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Situation=A08-m2a

In the research programme from which this article issues [More about the situation in a mesoscopic module (link: 'elaborated in/project/wider range'; target: MESO-m2a)], total and differential cross sections have been measured for collisions between electropositive and electronegative atoms and molecules, using molecular beam techniques [Particulars on those techniques in the mesoscopic Experimental methods module (link type: 'is detailed in/focused on in/project/wider range'; target: MESO-m3a]. These cross sections have been interpreted tentatively in terms of a simple classical atom-atom model for ion-pair formation in molecular collisions [Particulars on that model in a mesoscopic Theoretical methods module (link type: 'is detailed in/focused on in/project/wider range'; target: MESO-m3c-mod], according to which the transition to the ionic state takes place via crossing of the neutral and ionic ground states, with a probability given by the Landau-Zener approximation.

We have studied total cross sections for collisions between alkali atoms and O2[link type: 'project/elaborated in'; target: A02-m1], alkali atoms and Br2, I2, Cl2, NO2, N2 and CO2[link type: 'project/elaborated in'; target: A02-m1]. The total cross section of alkali atoms and I2 and Br2 has also been measured as a function of the secondary beam temperature [link type: 'project/elaborated in'; target: A04-m1]and taking into account the fragmentation of the negative ion [link type: 'project/elaborated in'; target: A07-m1]

We have also published measurements on the differential cross section for chemi-ionization in some alkali atom-halogen molecule collisions in an earlier paper [link type: 'project/elaborated in'; target: A05-m1]. The measurements have been compared with classical calculations, using the two-state approximation and the Landau-Zener theory to describe diabatic transitions at the crossing of the ionic and covalent potential surfaces [particulars on the model used for these calculations in a mesoscopic Theoretical methods module (link type: 'is detailed in/focused in/project/wider range'; target: MESO-m3c-mod)], via the determination of the deflection function using the numerical method described in [link type: 'project/elaborated in'; target: A06-m*].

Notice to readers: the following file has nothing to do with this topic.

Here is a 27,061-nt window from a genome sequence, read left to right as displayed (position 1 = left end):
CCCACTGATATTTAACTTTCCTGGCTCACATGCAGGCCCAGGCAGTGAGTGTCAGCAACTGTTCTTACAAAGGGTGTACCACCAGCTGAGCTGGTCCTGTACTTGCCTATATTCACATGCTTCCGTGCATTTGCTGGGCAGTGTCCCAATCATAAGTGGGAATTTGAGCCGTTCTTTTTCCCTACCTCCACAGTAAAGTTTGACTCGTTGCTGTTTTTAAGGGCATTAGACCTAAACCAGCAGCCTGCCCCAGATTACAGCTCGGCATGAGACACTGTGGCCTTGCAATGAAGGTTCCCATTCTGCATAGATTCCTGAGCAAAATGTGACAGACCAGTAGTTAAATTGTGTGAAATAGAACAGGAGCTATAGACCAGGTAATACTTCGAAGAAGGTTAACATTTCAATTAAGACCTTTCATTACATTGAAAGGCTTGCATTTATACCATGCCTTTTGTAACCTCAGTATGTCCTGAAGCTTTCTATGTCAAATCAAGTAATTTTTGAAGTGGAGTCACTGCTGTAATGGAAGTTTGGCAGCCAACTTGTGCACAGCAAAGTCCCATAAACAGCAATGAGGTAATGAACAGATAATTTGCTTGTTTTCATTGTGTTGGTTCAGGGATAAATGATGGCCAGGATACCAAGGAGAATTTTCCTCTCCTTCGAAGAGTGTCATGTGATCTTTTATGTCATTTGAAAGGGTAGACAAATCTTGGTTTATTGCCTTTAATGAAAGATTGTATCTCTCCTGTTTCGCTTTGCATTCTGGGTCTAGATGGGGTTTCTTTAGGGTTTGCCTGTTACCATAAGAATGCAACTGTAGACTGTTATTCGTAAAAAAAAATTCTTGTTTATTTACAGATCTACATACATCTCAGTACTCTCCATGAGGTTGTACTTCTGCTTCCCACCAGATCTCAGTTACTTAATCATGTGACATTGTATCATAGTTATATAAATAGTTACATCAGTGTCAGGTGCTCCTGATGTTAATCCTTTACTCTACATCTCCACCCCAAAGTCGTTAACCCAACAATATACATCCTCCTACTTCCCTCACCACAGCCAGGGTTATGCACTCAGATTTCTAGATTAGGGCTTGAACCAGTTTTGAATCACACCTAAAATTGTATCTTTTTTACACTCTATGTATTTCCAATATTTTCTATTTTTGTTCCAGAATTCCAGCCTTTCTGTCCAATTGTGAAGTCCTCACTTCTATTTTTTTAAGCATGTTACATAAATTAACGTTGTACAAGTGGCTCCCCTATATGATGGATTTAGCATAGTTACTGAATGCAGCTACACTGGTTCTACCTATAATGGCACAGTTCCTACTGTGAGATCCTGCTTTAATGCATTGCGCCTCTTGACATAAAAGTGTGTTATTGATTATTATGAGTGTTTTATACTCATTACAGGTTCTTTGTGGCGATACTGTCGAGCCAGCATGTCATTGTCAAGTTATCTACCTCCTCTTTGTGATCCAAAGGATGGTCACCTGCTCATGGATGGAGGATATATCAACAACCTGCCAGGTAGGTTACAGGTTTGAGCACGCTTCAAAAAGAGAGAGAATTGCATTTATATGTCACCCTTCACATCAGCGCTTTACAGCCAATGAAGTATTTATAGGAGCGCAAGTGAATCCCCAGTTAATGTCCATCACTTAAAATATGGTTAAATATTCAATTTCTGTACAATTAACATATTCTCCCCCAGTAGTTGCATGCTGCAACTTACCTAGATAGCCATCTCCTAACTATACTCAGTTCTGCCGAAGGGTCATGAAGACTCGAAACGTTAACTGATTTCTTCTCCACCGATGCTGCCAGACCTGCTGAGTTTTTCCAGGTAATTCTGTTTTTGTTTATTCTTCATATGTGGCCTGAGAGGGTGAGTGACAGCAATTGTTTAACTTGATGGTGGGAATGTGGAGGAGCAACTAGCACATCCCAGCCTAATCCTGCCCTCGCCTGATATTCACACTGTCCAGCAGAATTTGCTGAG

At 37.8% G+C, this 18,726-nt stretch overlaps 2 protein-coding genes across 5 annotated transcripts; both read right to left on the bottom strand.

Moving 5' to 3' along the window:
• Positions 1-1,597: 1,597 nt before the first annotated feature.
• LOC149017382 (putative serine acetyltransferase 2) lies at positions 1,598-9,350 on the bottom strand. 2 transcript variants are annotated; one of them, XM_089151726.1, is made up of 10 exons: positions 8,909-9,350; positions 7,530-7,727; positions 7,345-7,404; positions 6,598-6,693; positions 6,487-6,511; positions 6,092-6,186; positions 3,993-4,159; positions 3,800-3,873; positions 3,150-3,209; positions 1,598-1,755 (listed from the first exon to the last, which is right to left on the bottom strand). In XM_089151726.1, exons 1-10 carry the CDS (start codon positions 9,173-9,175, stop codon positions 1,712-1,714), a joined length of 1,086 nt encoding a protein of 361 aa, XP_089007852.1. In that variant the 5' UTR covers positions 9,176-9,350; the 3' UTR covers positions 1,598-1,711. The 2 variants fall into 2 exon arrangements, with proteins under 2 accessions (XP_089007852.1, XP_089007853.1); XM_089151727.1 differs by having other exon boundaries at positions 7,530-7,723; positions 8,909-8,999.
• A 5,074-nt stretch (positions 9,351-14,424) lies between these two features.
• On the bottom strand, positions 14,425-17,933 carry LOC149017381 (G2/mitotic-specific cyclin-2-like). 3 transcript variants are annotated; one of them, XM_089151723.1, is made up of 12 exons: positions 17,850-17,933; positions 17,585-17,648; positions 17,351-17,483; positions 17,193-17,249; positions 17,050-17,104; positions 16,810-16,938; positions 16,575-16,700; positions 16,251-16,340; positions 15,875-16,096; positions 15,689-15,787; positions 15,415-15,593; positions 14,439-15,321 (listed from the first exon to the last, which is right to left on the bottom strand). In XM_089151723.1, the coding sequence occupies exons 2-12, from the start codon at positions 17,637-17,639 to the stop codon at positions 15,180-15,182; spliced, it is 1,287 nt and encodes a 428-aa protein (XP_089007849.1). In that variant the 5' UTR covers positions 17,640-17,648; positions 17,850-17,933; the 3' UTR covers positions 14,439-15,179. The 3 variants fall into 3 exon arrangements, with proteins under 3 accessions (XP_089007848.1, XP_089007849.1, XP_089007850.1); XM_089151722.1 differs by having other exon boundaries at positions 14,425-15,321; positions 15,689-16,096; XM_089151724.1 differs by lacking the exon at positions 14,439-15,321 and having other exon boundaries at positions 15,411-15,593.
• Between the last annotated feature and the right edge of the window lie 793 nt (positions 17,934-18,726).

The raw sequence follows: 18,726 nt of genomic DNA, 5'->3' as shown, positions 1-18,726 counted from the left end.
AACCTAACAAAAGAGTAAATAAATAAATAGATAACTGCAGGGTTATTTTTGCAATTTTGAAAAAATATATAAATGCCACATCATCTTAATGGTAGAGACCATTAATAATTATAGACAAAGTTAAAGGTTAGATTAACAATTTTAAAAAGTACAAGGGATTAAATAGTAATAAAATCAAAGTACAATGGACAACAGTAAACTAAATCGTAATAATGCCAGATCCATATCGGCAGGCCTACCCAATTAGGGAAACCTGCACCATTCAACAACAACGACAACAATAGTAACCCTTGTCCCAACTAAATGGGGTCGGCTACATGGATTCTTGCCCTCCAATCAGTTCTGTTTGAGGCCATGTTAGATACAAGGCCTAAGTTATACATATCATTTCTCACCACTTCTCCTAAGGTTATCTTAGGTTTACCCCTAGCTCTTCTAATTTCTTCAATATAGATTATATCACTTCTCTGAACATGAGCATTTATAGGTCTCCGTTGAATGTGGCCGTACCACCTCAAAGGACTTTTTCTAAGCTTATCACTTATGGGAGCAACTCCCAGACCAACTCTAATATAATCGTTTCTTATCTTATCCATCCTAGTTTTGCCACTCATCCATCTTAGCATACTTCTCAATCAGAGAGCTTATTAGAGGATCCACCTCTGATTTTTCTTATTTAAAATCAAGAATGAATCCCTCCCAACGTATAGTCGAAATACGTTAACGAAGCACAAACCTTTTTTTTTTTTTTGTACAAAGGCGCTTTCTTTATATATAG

As a stringent simplification we have considered the diatomic halogen molecule as a single particle, forming with the alkali atom an isotropic potential field with an isotropic crossing of ionic and neutral potential surfaces. The consequence of the simplification is the neglect of rotation and vibration of the halogen molecule and an application of the Landau-Zener transition formula independent of the angular position of the halogen molecule with respect to the radius vector between the two collision partners. A comparison of measurements and calculations has shown that the quantitative agreement is very poor [link type: 'project/depends on'; target: Findings A05-m6a]. Moreover, a semiclassical approximation with the same simplification does not improve the agreement [Arguments for this are given in a subsequent article (link type: 'elucidated in/To cause/external '; target: R2-m*)].

Because at that time the lack of agreement was not well understood, we started measurements on atom-atom scattering of the same type

to test the semiclassical calculation method and the suitability of the Landau-Zener theory for this type of collision processes.

We have studied the $\Na+\I\to\Na^++\I^-$ collision process.

Of course this process does not need the simplifications described above. Moreover, this process is convenient for calculating the differential cross section because at least the shape of one of the potential curves, the ionic Na+ + I- curve, is well known while the measurements allow estimations of the covalent NaI curve.

We use atomic beam techniques allowing for the experimental resolution of interferences of two types, viz. the rainbow structure and the Stueckelberg oscillations [Bernstein elucidates rainbow and Stueckelberg oscillations in a macroscopic module (link type: 'elucidated in/elaborated in/wider range/external'; target: MACRO-m3c-Bern)] . Stueckelberg oscillations have been observed before at elastic and inelastic scattering from noble-gas ion on noble-gas atom collisions, by Lorents and Smith et al. [(link type: 'external/elaborate'; target R3-m*)]and by Barat et al. [linktype: 'external/elaborate'; target: R4-m*].

We also consider rotational coupling in our calculations. Rotational coupling couples a covalent state with the ionic state and is generally expected to be most effective for collisions with large impact parameters. A theoretical description of this phenomenon has been given, for example, by Russek [[link type: 'external/elaborate'; target: R5-m*], but rotational coupling has not yet been observed in combination with Landau-Zener transitions.